The Courier News from Blytheville, Arkansas on May 30, 1966 · Page 3
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The Courier News from Blytheville, Arkansas · Page 3

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Blytheville, Arkansas
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Monday, May 30, 1966
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Page 3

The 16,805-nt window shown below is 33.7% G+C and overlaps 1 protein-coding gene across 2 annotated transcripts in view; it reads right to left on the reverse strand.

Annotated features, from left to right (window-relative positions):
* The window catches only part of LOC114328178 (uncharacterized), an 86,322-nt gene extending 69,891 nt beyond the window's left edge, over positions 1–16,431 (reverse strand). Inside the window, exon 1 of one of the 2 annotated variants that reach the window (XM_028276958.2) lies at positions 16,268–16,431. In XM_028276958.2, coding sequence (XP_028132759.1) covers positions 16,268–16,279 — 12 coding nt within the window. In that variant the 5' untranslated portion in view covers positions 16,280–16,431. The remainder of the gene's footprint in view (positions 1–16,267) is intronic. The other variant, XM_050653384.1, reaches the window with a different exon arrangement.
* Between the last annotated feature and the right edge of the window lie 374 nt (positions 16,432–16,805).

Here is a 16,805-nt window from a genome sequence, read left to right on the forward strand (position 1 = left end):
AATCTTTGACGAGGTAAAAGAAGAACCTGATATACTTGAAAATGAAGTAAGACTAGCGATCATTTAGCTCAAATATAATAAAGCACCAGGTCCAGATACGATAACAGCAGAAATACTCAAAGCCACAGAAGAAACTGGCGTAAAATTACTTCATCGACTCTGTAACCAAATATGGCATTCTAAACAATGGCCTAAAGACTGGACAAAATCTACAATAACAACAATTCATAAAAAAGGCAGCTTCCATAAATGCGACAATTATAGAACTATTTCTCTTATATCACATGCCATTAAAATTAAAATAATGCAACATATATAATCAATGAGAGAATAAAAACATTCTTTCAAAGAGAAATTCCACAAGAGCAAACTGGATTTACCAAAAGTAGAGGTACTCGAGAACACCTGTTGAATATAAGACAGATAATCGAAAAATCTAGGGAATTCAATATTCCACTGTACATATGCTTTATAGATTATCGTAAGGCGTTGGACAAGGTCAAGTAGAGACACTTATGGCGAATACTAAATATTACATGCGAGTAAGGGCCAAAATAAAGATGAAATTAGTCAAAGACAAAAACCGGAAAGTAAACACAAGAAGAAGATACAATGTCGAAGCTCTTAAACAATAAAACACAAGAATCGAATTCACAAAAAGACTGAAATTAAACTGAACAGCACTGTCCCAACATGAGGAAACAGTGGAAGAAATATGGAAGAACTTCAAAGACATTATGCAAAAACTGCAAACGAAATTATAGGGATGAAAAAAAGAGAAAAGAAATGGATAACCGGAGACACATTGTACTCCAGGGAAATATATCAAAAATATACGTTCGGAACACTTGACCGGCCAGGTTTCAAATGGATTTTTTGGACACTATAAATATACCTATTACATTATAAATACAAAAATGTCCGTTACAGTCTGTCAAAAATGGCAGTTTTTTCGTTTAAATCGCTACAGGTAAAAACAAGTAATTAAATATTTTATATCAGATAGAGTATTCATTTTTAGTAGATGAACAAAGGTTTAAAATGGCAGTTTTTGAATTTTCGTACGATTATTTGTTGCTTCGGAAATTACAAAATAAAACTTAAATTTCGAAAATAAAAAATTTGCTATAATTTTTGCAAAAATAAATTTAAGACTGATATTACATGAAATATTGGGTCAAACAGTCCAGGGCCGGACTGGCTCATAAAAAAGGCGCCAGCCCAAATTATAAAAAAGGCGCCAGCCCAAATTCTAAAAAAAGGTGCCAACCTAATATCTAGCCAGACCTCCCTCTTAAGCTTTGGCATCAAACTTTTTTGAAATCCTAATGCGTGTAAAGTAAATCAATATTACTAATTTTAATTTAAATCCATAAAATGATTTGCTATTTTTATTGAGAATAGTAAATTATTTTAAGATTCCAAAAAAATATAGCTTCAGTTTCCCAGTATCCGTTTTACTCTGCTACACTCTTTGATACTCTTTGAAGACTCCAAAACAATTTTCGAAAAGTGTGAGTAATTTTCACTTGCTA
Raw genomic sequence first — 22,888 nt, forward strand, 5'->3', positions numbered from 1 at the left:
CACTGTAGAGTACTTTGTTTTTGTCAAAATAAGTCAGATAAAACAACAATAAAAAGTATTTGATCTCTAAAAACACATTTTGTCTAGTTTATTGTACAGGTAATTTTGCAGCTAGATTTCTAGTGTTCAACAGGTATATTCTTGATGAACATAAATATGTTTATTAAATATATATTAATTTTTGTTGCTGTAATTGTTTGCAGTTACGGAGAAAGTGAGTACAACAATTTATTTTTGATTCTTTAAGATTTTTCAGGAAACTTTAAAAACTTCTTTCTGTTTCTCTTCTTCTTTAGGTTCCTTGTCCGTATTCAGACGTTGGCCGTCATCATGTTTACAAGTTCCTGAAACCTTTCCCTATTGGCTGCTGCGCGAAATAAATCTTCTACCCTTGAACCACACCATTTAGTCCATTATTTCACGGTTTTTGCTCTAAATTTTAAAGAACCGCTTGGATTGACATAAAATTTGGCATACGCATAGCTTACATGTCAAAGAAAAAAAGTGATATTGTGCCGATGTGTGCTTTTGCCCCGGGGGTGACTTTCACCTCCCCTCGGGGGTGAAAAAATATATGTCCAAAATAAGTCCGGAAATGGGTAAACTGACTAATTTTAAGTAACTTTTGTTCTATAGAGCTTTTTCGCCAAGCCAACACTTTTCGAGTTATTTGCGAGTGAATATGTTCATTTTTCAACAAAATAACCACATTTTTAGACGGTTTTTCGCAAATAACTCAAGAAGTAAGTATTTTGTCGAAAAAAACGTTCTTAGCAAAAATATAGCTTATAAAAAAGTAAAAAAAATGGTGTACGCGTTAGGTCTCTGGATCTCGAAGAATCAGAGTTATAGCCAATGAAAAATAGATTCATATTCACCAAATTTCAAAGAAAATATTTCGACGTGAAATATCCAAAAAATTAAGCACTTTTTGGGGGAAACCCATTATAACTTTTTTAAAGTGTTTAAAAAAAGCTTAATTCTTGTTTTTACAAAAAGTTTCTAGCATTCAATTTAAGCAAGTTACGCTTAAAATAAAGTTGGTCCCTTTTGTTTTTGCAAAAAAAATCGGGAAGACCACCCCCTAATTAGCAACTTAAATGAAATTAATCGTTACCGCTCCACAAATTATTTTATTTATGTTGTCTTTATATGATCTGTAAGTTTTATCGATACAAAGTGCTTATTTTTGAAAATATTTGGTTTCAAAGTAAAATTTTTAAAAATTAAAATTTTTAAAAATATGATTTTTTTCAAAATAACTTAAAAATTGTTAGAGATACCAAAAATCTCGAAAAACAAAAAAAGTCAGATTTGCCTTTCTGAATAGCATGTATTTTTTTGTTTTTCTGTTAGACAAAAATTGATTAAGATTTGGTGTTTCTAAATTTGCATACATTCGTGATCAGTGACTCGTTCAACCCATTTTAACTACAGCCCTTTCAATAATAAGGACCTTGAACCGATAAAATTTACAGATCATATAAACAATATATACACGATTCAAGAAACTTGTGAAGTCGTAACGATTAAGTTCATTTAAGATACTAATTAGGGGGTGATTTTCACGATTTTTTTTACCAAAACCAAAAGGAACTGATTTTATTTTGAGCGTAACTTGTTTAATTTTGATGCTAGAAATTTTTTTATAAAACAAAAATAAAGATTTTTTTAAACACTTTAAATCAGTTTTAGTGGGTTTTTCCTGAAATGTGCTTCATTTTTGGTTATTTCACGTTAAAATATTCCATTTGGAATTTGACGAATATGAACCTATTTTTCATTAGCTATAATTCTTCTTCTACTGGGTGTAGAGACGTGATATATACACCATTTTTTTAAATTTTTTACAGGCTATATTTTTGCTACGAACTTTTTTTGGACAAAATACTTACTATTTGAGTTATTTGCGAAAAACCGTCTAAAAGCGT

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(Ark.) Courltr N«w» - Monday. May M, MM- Fife Three LITTER EXPRESS—A tradition of the Old West is being applied to the national litter-prevention program in the Southwest where instead of the Pony Express it's now the Litter Express. In a campaign originating in New Mexico, horseback riders are being encouraged to carry saddlebags for stowing their own trash as well as litter picked up along trails. Fully equipped express riders here are Betty Lou Purvis, 18, Miss Teen-age New Mexico of 1964, and Jennifer Bates, 16, of Albuquerque. Maverick To Get Action By BOB THOMAS AP Movie-Television Writer MONTE CARLO, Monaco (AP) — The man who did not break the bank at Monte Carlo was the American actor James Garner. It was strange indeed to find By Lines ...By You (EDITORS NOTE: Tfcls column is for use by the readers. Material submitted will not be returned. All material should be typed and double-spaced and is subject to editing. Writers should r'gn their names and. in the cases of students, should give their apr. Names will be withheld on request.) The Man and Space time is past when man may hitch his wagon to a star, His wagon's now a space- bound ship 'mid elements ?/ war. He must reach up and grasp • s.tar and hitch it to his wagon And, weightless, stalk the outer space to slay an airborne dragon. Katherine Newman Echols NEWS QUIZ MAP ANSWERS OUT OF TOUCH — The "hot line" between Washington and Moscow is in operation again after being routed around an engineers' strike in Finland. (2) VITA L SHUT-OFF — The United States refuses to issue export permits for high performance computers by France in its nuclear weapons program. (7) EKKOK IN TITLE — President Sukarno was wrongly named president for life, Indonesian strongman, Gen. Suharto, declares. (10) KIDNAPER IS SLAIN — William llollenbaugh, 44, is shot and killed near Shade Cap, I'a., and Ihe J7-ycar- nld girl he kidnaped and belt) hostage for a week is found unharmed. (4) NEW TYPE DRAFT — In Montreal speech, Defense Secretary iMciS'amara proposes that every young person in Ihe United States be asked to give two years service to bis country, either in the military, the Peace Corps or in some other voluntary work. (5) DISASTER AT SEA — Ship founders in Philippines typhoon; 1.16 of 282 are rescued; others are victims of raging seas and sharks. (1) OLD "HARDWARE" — Ar- chcologists from Pittsburgh find choppers, scrapers and axes used by the earliest American 50,001) to 100,000 years ago in eastern United States. («) STILL CHAMP — Ca s s i u s Clay successfully defends heavyweight boxing erown by stopping Britain's Henry Cooper in the sixtb round of a London bout. (3) TWO LEGS — Kauai King, Kentucky Derby winner, wins the second leg of the Triple Crown by taking Ihe $181,500 Preaknesi at Baltimore. (8) REBELLION CRUSHED — Da Nang Buddhist rebels seeking lo overthrow Viet Premier Ky are subdued after week-long stlfie. <») Garner in the frescoed, high- ceilinged roulette room of the legendary casino. After all wasn't he the fastest draw-poker man of the West as Bret Maverick in the television series that brought him fame? The presence of the film star stir. He wasn't even noticed. The grim-faced players were too intent on watching the fickle numbers. It may be just as well that no one observed Garner's play. Oldtime "Maverick" fans would have been distressed by bis conservative style. Having starred in "36 Hours," he favored 36, which turned up surprisingly often. "Now I'm only behind a thousand," said the actor as he cashed in his chips after the night's winnings. * * * The casino provides welcome diversion for Garner while he is here for beginning scenes of MGM's "Grand Prix," a $6-mil-| lion racing epic in Cinerama. The rangy Oklahoman neither drinks nor partakes of the gourmet delights of France. "I would much rather be back in California," he confessed, "but nowadays you have to go where the action is." He will be seeing plenty of action in "Grand Prix." Director John Frankenheimer has planned me film as the definitive work on European car racing. Of course, Director John Sturges also has the same plans for Warner Brothers' "Day of the Champion," which will also be shooting in Europe this summer, Steve McQueen starring. Champion drivers generally come in more compact sizes, and special seats had to be constructed in Hie movie's racers to accommodate Garner's 6 feet, 3 inches. i ' Debate Grows on Campus Birth Control By HEREDITY MOSS and LOUISE POLIS Moderator Magazine (Written for Newspaper Enterprise Assn.) NEW YORK - (NBA) - It began when it was published that Dr. Roswell D. Johnson of Brown University had given contraceptive pills to two unmarried coeds from Pembroke College, Brown's female counterpart. Dr. Johnson immediately was accused of contributing to "unmitigated promiscuity." He replied that he was "helping to build solid relationships," adding that both women involved were "mature people, .already engaged, and both referred to me by clergy." He said that it is common practice to prescribe the pills well before marriage, so that they may have time to take effect. The issue was clearly stated and debate on the nation's campuses was underway. Today, it flourishes. * * * Many colleges, such as San Jose State in California, flatly claim that it. is not the health center's duty to prescribe such pills. Dr. Thomas Grey, director of San Jose's health service, explains that married students requesting birth control devices are referred to physicians off- campus. At George Washington University, the Student Senate recently passed a resolution urging the "dissemination of birth control information and devices by the University Health Se-vice." President William Graham Cole of Lake Forest College says, "I am acutely aware of the pressing needs of students for help in the area of sex. It is not simply that they need information. More than that, they need help in attitudes, in their sense of values." As a SIECUS * * * board member of (Sex Information and Education Council of the United States), Cole said that his organization "can make a> invaluable contribution — not by preaching or moralizing, but by providing the materials and the atmosphere which will help students to resolve their problems in a mature and healthy way." The U. S. National Student Association last September called for a resolution for health centers to provide information and birth control devices to students requesting either. Major opposition to the bill came from Catholic school dele-1 gallons, though the bill exempt- j ed campuses where "institutional religious teachings are in conflict with the use of birth control measures." The amendment was pissed minim the word 'devices,' a deletion whicn caused considerable outrage. In a recent survey by the University of Pennsylvania, it was found that 55 per cent of the females polled felt birth control pills should not be given out by the health center. They felt it would encourage premarital sex, it was not the function of the university, and that students could easily go to private doctors anyway. Students who replied in favor suggested that distribution would prevent unnecessary marriages, and that it should be the decision of the individual student and doctor rather than a matter of university policy. Said one coed, "I'm not sure about the pills, but I feel student health should give advice and help, since they are supposedly concerned with student welfare. It is for information as well as cures, and it cannot change morals. Competent advice is better than street corner lessons." Dr. Paul Scrode, head of buted by a specialist. "Though the pills may not affect the majority of girls in any detrimental manner," Dr. Scrode says, "it is still necessary that a personal physician be available for consultation, and we simply don't have the facilities or staff to do this." One Penn coed suggested that "the best pill is abstinence." Courses la physical hygiene are offered at Purdue University, and according to Dr. Lyall W. Combs, director of student health, no stand on birth control is advocated in the class. He did say, though, that the university coeds who request premarital counseling and birth control information are e couraged to begin oral contraceptives before marriage. He explained the pills are hormones, and are used by physicians for other purposes. "This dual nature of the drug decrees that an individual judgment in each cast must be followed," Dr. Combs said. At the University of California at Santa Barbara, the health renthood chapter, The Rev. Juilius S. Scott Jr., Acting University Chaplain at Brown, gets at the heart of most campus concern about the pill when he says: * * ¥ "This situation patently docu- . ments the moral ambiguity'of the contemporary university campus, the collapse of tight ethical systems, the insufficient cy of shibboleths, and the necessity for tough - minded conversation about the nature of moral life in our times." Pennsylvania's Student Health j service refers all interested stii- should be supervised and distri- dents to the local Planned Pa- four Choice 3 DIAMOND PRINCESS RING Or 3 DIAMOND DINNER RING S Brilliant diamonds set in the newest 10-KT. : ; Gold mounting. Proven cream makes wrinkles diminish or vanish in 2 weeks With a substance new to cosmetics, named Genava, aging skin can sfart look, ing younger and younger- not older and older. After a two-week trial on a selected group of women, a •noted dermatologist reports on the ingredients in Genava: "Disappearance of smad wrinkles was accomplished in two-week period; even the very deepest wrinkles showed very great improve, menf 'Dr. W. P also comments. "the small superficial wrinkles responded dramatically." And he adds that the skin was "more trans- lucent and smoother in appearance." These results are nothing short of amazing. And it took a new cosmetic com* pound to do it. Genava was developed by the trustworthy Nina laboratory. Designed to be used twice daily — under make. up and overnight— it is ab»' sorbed instantly by th« skin. Start using Genava today. In just two weeks your wrinkles will vanish, or diminish greatly. Skin! becomes more translucent,' smoother. You will look gloriously younger! 1.65 oz. $3.50; nina'sgenava STEWART DRUG STORE 220 E. Main PO 2-2822 .Uribute •.Jo.* I o When you are asked to buy a veteran-made poppy, do it with a big smile on your face. And remember that it is the most grateful, ten-cent investment you can ever make! Across America thousands of men and women poppy sellers are offering you their once-a-year opportunity to personally thank the uniformed lads who made the supreme sacrifice . . . and those countless boys in hospitals who may never be physically fit again. If your patriotism means more than merely lip service, buy and proudly wear your remembrance poppy. We Salute Our Town! BLYDEV1LE FEDERAL SAVINGS & LOAN ASSOCIATION 200 N. S.co»d St. Hram PO 3-4561 ONTGOMERY WARD NO MONEY DOWN-MONTHS TO PAY CLEARANCE Many Unadvertised Specials To Choose From! Reg. $2.79 BOY'S JEANS . . $1.99 420 Dupont Nylon, Sizes 2 to 6x Reg. $1.19 Boys' KNIT SHIRTS. . . .77c Assorted colors, 100% cotton, sizes 3 to 6x Tenfured Ladies' NYLON HOSE. .pr.59c Values to S1.39 One Lot Bras and Sports GIRDLES...... 67c Reg. to S1.99 FIBER RUG . only $5.97 Only One 6' X 8' Inlaid LINOLEUM. i orig. price Samples reduced Large Selection of MATTRESSES & BOX SPRINGS. 39" and 54" widths L\ SUITE . . $159.88 Reg. $199.95 Plastic Window CURTAINS. . . .$2.97 Reg. $3.49 to S4.98 BIG SAVINGS Reg. $29.95,20" Portable FAN $24.88 Thermostatic 3 speed control Electric Ice Cream FREEZER.... $15.88 Reg. 19.43, super insulated polystyrene Airline 6 Speaker Stereo-Radio Comb. $188 AM/FM radio, walnut cabinet, diamond, needle, reg. $269.95, only one. Signature Deluxe Coppertone ELECTRIC RANGE $138 Only one. Reg. $219.95 Reg. $19.95 POWER BRUSH . $5.88 For cleaning rugs and carpets, fits most vacuum cleaners. ^__ ••<* Deluxe Signature DISHWASHER . . $158 Under counter model, reg. $199.95 Automatic Signature DRYER $109 IS-lb. capacity, aqua color, only one, reg. $179.95 Reg. 69c Furnace and Central Air FILTERS. ..... 19c Assorted sizes Reg. $2.59 qt. ENAMEL. . . ,qt. 47c Assorted colors. 80,000 BTU Furnace CENTRAL HEAT. Only one, reg. $149.95 $97 Reg. $8.50 sq. roofing SHINGLES . . sq. $4.97 3 tab, 235 Ibs., green and gray Reg. $99^95 PISTON PUMP. 450 gal. per hr. PEG BOARD., Reg. 88c $50 47c Reg. $74.95 8" TABLE SAW. $49.88 with stand Reg. $24.95 SABRE SAW $16.99 Selection of Aluminum LEVELS i price reg. $2.98 to $6.49 Wrench and SOCKET SET . . i price Reg. from $24.50 to $54.95 180 AMP, Arc WELDER. . . .$69.88 Reg. $105 Steel Shelving Units ... i price Reg, to $12.88 Saw Horse STANDS $2.88 Reg. $7.90 1/2 H.P. Electric MOTOR $12.88 Reg. $18.50 Reg. $15.99 ,6ft. SLEEPING BAG..$11.97 Reg. $10.99 Rod & REEL SET . . . $6.97 Boat WIRING KIT . . $2.97 Reg. $4.99 406 W. Main, ph. PO 3-4591. Hours: Men.-TuM.-Wid.-Fri. 9 to 5; Thur*. I Sat. 6 to 8